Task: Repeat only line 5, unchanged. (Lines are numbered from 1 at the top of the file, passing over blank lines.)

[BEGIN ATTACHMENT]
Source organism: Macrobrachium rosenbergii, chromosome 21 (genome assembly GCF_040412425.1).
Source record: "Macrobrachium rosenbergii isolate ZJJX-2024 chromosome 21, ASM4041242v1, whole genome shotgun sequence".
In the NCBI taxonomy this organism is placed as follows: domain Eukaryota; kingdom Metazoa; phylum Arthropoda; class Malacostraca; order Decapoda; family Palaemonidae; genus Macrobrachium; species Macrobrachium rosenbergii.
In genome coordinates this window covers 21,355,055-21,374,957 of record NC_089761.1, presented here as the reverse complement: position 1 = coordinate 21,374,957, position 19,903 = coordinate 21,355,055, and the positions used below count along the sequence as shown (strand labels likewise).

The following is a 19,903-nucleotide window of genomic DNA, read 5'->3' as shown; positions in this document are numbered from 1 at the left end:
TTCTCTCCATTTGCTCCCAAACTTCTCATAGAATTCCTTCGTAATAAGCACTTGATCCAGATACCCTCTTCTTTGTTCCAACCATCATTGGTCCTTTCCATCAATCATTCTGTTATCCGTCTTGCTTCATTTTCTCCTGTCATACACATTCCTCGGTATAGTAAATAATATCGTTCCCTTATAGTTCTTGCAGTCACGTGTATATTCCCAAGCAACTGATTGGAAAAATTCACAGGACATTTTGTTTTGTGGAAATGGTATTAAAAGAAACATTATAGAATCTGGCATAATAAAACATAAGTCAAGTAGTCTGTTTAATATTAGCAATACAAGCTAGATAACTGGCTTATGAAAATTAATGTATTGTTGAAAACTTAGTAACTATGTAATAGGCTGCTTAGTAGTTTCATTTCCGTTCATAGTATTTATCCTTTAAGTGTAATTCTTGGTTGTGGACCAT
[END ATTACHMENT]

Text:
The following is a 19,903-nucleotide window of genomic DNA, read 5'->3' as shown; positions in this document are numbered from 1 at the left end: